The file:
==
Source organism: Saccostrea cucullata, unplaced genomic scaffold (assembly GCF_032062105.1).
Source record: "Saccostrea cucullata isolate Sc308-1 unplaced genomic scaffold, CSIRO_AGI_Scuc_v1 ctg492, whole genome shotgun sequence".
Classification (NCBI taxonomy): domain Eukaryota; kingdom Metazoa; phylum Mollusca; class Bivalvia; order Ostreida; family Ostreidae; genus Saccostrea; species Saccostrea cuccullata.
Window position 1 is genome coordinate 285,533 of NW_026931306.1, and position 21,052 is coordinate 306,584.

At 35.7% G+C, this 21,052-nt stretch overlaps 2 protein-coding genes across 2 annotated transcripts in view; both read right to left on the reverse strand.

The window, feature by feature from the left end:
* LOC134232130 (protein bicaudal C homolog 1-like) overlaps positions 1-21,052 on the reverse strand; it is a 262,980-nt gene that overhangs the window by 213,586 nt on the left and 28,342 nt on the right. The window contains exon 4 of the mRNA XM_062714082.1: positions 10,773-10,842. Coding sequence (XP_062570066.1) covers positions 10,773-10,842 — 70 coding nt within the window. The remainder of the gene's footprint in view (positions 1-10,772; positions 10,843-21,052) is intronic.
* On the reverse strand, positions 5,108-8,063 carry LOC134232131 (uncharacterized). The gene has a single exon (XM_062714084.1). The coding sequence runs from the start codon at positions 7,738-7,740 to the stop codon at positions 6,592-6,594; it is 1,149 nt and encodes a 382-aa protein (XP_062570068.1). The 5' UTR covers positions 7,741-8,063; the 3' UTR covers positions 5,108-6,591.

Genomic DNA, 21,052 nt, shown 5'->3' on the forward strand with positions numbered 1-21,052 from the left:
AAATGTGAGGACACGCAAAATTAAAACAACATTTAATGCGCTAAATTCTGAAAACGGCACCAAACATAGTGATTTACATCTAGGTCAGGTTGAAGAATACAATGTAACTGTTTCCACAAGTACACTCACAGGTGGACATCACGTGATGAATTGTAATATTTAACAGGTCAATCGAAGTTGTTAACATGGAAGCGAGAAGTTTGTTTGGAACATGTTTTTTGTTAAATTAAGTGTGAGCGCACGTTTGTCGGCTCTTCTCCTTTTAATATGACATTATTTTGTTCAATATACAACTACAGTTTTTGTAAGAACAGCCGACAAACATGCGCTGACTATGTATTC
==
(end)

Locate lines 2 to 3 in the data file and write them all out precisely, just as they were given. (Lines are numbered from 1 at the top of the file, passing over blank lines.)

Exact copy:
Source record: "Saccostrea cucullata isolate Sc308-1 unplaced genomic scaffold, CSIRO_AGI_Scuc_v1 ctg492, whole genome shotgun sequence".
Classification (NCBI taxonomy): domain Eukaryota; kingdom Metazoa; phylum Mollusca; class Bivalvia; order Ostreida; family Ostreidae; genus Saccostrea; species Saccostrea cuccullata.